David Bruce: Boredom is Anti-Life — Theater, Travel


• Eve Arden was getting ready to go on stage in Los Angeles, California, in the title role of Auntie Mame when she realized she couldn’t remember the name of the Connecticut town where Mame’s nephew’s snooty fiancé lived. She turned to a cast member who played one of the Connecticut group and asked, “Quick, Frank, where do you live?” Misunderstanding her, he told her the name of his Los Angeles hotel. Fortunately, Ms. Arden remembered the name of the Connecticut town once she was onstage.

• Robert Benchley and Dorothy Parker got to know playwright Robert E. Sherwood (later to become twice a Pulitzer Prize-winner for Idiot’s Delight and Abe Lincoln in Illinois) because he asked to go to lunch with them — and to walk between them. They soon found out why. Mr. Sherwood was six-feet-seven, and some little people near where he worked used to lie in wait for him and walk him to his restaurant while shouting things like “How’s the weather up there?”

• Dame Edith Evans consistently made the same mistake during rehearsals for Hay Fever, saying, “On a very clear day you can see Marlow.” Mr. Coward told her, “Dear Edith, you spoil the rhythm by putting in a ‘very.’ The line is ‘On a clear morning you can see Marlow.’ On a very clear morning you can also see both Beaumont and Fletcher.”

• Shakespeare was very popular in Yiddish translations in Yiddish theaters. Once, a Yiddish-speaking taxi driver asked Walter Matthau what he was doing. Mr. Matthau replied that he was performing in a Broadway production of King Lear. The taxi driver replied, “Really? Do you think it would go in English?”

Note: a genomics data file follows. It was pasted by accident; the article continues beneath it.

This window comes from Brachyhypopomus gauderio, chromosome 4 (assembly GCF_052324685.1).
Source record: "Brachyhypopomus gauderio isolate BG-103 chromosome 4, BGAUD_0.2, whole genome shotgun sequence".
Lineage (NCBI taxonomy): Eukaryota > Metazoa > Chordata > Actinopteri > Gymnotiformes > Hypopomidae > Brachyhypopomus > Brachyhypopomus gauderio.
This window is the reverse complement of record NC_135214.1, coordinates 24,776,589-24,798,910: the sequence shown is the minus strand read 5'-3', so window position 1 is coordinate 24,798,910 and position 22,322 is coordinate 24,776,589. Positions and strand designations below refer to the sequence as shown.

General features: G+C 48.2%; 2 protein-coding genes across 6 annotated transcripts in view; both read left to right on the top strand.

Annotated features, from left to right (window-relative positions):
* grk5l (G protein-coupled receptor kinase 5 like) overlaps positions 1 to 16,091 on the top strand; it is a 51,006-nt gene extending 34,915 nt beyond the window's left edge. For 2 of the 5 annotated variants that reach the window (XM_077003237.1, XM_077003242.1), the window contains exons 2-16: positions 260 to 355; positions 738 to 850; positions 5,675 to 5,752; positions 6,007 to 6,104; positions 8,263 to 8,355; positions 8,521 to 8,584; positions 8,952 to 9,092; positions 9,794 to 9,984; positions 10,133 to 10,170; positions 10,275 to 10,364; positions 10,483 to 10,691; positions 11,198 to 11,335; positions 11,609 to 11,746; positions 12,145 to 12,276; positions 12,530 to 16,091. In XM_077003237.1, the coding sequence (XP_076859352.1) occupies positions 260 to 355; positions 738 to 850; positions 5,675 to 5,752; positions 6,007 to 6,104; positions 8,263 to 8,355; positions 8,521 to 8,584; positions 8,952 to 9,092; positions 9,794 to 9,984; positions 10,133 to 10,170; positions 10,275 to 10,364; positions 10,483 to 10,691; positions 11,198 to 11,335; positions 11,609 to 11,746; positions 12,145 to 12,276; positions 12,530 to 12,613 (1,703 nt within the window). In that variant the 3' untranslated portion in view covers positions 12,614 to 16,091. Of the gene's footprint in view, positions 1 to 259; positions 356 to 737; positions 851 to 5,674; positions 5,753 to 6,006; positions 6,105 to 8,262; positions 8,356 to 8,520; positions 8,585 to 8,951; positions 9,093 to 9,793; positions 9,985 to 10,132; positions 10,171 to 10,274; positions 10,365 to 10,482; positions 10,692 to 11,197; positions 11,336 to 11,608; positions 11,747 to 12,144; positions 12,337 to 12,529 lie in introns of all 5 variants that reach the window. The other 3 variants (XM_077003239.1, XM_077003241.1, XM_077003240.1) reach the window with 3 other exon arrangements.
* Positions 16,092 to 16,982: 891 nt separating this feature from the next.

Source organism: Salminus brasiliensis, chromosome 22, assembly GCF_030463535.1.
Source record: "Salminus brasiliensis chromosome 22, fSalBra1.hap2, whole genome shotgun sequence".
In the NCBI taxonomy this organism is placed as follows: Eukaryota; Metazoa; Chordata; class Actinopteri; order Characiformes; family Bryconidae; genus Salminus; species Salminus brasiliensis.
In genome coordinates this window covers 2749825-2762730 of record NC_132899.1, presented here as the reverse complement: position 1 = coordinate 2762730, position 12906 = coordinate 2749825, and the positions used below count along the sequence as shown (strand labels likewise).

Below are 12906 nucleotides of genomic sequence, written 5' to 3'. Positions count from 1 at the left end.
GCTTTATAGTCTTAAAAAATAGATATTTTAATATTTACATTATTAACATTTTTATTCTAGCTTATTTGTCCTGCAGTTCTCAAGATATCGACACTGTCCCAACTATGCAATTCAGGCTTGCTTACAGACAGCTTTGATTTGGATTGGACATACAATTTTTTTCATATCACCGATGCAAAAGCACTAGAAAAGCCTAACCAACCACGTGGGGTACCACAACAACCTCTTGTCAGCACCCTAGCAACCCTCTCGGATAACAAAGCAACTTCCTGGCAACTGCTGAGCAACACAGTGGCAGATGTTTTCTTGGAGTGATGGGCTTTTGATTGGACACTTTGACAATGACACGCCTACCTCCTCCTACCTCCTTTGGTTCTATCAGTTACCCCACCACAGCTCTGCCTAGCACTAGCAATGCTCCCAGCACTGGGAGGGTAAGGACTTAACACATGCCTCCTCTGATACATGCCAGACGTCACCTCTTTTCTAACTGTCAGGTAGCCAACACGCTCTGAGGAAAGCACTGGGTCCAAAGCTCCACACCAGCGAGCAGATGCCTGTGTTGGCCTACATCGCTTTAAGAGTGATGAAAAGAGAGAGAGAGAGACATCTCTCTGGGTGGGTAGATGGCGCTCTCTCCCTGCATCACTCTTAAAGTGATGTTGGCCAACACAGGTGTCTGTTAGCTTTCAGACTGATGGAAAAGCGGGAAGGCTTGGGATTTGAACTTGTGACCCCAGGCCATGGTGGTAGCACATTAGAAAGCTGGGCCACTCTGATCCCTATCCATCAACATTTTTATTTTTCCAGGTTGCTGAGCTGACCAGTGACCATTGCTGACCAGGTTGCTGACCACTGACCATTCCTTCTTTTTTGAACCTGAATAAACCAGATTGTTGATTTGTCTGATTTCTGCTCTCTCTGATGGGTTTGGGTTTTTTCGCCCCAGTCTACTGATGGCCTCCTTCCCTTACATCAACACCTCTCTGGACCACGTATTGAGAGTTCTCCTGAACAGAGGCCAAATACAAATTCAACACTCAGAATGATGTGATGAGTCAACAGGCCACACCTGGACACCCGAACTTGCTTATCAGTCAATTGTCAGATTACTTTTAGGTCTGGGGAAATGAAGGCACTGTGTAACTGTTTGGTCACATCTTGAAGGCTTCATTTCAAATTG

• While performing in a Marx Brothers play on Broadway, Groucho went to the footlights and asked, “Is there a doctor in the house?” When a doctor stood up, Groucho asked him, “If you’re a doctor, why aren’t you at the hospital making your patients miserable, instead of wasting your time here with that blonde?”


• Balletomanes sometimes think that the life of ballet dancers and choreographers is glamorous, but it often isn’t. Early in ballerina Maria Tallchief’s career, she and other lowly paid ballet dancers often played “Ghosting,” aka “That Old Army Game.” One dancer would rent a room, then two other dancers would sneak in and stay there, too. One dancer would sleep on the bed, another on the box springs, and a third on the floor. Because of wartime conditions, however, rooms were not always available, and Ms. Tallchief once saw famed choreographer Agnes de Mille sleeping on a table in a hotel hallway.

• Estimating travel times accurately used to be very difficult, as naturalist Charles Darwin found out when he set sail on the Beagle. Robert FitzRoy, Captain of the Beagle, thought that the voyage would take two years. The actual time it took for the Beagle to return home again was five years! By the way, when Mr. Darwin wished to learn how to stuff birds, his teacher was a black man named John Edmonstone, who had been a slave in South America but was freed.

• When Oscar Wilde arrived in the United States for his 1882 lecture tour, he went through customs, where he stated, “I have nothing to declare but my genius.” By the way, during his American lecture tour, Oscar Wilde was asked whether he had in fact walked with a lily in his hand down Piccadilly — as legend had it. Mr. Wilde replied, “To have done it was nothing, but to make people think one had done it was a triumph.”

• Melissa Hayden, a ballerina with the New York City Ballet, used to travel with a special circular bag which held a flattened tutu. Stewardesses often wondered what was in it, and Billy Weslow, a funny but sometimes crude NYCB dancer, often yelled, “It’s her diaphragm!”


Copyright by Bruce D. Bruce; All Rights Reserved


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